Periods are unquestionably unpleasant. Menstruation is frequently accompanied by cramps, bloating, and cravings, and while most women can expect this misery to last no more than a week, some may experience discomfort for a little longer. Dr. Peter Weiss, OB/GYN at Rodeo Drive Women’s Health Clinic, tells Woman’s Day that cramps are normal one or two days after your period. However, cramps that last more than a few days after your period are not normal, so if you’ve been dismissing your cramps as a normal part of your cycle, it’s time to address them.
Because symptoms can mimic other conditions, it’s easy for women to “normalize” their pain or believe it’s all in their head, according to Dr. Rebecca Brightman, OB/GYN and founding member of Eastside Women’s OBGYN Associates. This “normalization” of symptoms, however, can make it more difficult to diagnose a more serious condition. If you have cramps for more than a day or two after your period, here are some reasons why this may be happening, as well as what you can do about it.
What are these cramps known as?
DyDysmenorrheaefers to painful menstrual cramps. There are two types of dysmenorrhea: primary and secondary. Primary dysmenorrhea refers to the common menstrual cramps that occur every cycle a few days before your period and are completely normal for the majority of women. Secondary dysmenorrhea, on the other hand, is more severe than regular menstrual cramps and is frequently caused by a reproductive system disorder or infection.
What does having cramps after my period mean?
Secondary dysmenorrhea occurs when you have pelvic pain that lasts more than one or two days after your menstrual period ends. It’s important to note that secondary dysmenorrhea can occur at any time during your menstrual cycle. Uterine fibroids, ovarian cysts, uterine or endometrial polyps, or pelvic inflammatory disease can all cause cramps after your period and are all treatable. Endometriosis and adenomyosis are two of the more serious causes.
Describe the pain of cramps following your period.
Secondary dysmenorrhea, like its primary counterpart, can be accompanied by several distressing symptoms. These, according to Dr. Brightman, include but are not limited to painful sex, painful bowel movement and urination, pelvic pain, bleeding or spotting between periods, heavy menstrual bleeding, bloating, and difficulty participating in daily activities. But secondary dysmenorrhea rarely causes other symptoms like those listed above.
What factors can contribute to cramping after menstruation ends?
There are three main reasons why women experience cramping in the days following their periods: a growth (like uterine fibroids, ovarian cysts, or uterine or endometrial polyps), an infection (like a pelvic inflammatory disease), or a disorder of the reproductive system (such as endometriosis and adenomyosis).
Period pain, pelvic pain, and sexual pain can all be symptoms of endometriosis, which occurs when tissue that normally lines the inside of your uterus starts growing outside of the uterus. Adenomyosis is caused by the growth of tissue, just like endometriosis. This tissue, which is very similar to the uterine lining, develops into the uterine muscle and is shed during menstruation. An enlarged uterus, or adenomyosis, can cause pain in the pelvic region and very heavy periods. Some of these conditions, like ovarian cysts, have been linked to abnormal growth.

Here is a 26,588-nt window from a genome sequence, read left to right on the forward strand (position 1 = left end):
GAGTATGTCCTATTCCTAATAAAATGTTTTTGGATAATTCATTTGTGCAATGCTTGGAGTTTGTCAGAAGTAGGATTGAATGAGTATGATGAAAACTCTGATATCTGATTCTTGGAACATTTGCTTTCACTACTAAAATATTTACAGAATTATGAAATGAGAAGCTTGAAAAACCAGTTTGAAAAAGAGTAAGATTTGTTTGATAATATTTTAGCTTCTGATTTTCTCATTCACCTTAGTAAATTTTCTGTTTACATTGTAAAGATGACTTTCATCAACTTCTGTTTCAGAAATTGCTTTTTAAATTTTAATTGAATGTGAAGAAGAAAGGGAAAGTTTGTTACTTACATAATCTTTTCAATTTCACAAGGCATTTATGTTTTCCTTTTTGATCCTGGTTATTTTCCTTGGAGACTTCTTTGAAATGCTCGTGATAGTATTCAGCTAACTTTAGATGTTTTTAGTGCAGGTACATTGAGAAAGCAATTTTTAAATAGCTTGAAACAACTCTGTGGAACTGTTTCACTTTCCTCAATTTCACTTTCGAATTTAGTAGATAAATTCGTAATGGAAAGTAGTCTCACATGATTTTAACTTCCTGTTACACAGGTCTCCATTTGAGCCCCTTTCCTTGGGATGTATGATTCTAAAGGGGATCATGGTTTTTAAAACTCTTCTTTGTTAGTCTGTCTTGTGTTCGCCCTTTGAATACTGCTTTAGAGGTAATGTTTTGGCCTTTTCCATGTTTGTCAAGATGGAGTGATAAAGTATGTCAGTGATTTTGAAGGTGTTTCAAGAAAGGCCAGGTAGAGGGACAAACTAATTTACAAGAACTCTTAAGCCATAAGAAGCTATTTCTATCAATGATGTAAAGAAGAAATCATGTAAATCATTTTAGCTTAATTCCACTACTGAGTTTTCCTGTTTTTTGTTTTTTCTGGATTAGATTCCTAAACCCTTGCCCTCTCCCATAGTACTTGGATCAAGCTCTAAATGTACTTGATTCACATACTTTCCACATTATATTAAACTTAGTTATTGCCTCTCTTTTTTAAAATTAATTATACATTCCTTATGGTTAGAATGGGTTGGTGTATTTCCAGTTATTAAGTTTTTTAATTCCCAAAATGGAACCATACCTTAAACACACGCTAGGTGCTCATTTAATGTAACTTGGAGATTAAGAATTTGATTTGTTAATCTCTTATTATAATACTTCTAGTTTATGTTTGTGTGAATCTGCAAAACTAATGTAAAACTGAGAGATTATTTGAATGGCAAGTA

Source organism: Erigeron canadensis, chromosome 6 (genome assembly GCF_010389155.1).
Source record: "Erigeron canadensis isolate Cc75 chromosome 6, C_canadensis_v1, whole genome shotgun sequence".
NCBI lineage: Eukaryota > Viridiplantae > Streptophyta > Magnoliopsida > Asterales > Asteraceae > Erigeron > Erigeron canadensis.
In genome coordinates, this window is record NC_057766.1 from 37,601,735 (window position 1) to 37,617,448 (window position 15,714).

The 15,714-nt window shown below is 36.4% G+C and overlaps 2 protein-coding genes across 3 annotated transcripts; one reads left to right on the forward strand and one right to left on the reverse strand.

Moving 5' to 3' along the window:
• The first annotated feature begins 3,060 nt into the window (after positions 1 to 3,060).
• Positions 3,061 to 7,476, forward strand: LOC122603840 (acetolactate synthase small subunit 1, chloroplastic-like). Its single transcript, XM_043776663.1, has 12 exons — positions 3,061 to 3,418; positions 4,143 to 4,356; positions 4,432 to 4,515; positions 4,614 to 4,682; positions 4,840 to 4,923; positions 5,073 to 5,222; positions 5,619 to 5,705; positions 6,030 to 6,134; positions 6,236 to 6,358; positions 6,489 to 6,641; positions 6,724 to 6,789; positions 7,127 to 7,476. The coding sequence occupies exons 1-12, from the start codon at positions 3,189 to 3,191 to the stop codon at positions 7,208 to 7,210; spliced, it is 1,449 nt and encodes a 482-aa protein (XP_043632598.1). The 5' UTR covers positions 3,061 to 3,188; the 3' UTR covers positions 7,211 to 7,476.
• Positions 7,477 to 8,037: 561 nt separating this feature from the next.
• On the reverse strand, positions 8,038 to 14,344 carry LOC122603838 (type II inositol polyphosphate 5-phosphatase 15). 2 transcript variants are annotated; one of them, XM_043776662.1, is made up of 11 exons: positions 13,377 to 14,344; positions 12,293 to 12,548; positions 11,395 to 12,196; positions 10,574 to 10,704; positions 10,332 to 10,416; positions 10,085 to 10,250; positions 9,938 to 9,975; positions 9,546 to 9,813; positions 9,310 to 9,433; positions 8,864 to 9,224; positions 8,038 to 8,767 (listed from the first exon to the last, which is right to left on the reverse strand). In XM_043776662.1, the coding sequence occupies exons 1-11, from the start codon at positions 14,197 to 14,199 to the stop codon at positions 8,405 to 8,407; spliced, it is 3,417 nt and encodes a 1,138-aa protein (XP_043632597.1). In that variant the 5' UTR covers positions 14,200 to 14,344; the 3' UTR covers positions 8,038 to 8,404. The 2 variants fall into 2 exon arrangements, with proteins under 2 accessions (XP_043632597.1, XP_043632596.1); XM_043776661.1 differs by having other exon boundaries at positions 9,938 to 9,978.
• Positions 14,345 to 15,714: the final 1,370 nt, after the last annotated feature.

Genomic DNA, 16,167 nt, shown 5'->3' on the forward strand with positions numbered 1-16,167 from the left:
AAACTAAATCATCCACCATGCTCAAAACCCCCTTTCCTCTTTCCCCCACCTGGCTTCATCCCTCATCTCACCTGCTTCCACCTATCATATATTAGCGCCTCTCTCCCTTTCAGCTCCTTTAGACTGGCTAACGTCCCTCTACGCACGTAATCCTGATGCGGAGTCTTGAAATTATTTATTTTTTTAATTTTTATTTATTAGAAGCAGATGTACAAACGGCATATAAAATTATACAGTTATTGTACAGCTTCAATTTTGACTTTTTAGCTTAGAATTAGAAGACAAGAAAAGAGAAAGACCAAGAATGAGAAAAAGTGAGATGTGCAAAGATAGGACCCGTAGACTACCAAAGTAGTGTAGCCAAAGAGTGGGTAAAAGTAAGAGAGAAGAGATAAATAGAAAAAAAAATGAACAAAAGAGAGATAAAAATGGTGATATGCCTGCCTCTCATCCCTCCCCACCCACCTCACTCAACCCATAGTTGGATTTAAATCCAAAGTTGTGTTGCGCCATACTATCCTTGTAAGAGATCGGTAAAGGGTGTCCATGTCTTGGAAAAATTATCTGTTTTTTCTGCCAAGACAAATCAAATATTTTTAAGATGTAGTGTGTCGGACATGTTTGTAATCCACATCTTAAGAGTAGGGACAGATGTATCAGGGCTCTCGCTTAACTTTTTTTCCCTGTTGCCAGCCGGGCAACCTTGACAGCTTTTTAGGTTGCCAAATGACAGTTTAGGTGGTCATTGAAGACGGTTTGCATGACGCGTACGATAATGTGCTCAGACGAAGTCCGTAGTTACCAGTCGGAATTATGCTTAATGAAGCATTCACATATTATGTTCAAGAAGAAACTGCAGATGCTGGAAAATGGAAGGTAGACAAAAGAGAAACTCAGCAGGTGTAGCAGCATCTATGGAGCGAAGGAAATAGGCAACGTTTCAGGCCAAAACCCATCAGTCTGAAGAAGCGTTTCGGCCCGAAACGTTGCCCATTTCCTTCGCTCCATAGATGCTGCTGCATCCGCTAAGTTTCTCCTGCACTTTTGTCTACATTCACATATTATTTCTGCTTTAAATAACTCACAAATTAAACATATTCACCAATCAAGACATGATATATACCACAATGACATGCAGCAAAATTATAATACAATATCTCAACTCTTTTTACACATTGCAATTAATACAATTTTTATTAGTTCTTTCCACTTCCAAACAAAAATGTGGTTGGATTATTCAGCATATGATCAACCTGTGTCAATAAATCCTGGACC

On the other hand, pelvic inflammatory disease (PID) is an infection that spreads from the vagina to the uterus and other pelvic organs due to STIs. While not technically an STD, it is often the result of sexually transmitted infections.
How can I treat cramping after my period?
The treatment of cramping after menstruation is condition specific. Many cysts and polyps don’t need treatment other than regular observation by your healthcare provider, which is good news if the growth is the source of your pelvic pain. However, if the tumor is malignant, won’t go away on its own, or is causing severe symptoms, surgical removal is warranted.
Once you know that PID is the root cause of your cramps, you can start treatment. Antibiotics are effective against PID, as they are against most infections, and you may feel better before the infection has completely cleared up. However, it’s important to take the full course of medication prescribed to eliminate the infection.
Since endometriosis and adenomyosis have no known cause or cure and typically disappear when menopause begins, treatment can be challenging for those who suffer from cramps due to these conditions. Even though there is currently no cure, treatments such as non-steroidal anti-inflammatory drugs (NSAIDs) and hormonal birth control can help slow tissue growth and alleviate painful symptoms. It is possible to remove the endometrial tissue and the uterus (via a hysterectomy) in extreme cases.
When to see your doctor
Any changes or concerns you have about your period symptoms should be discussed with your doctor. Dr. Brightman adds, “if you’re unable to manage your menstrual symptoms with lifestyle changes and find that your symptoms are affecting your health and daily activities, then you should talk to your doctor.”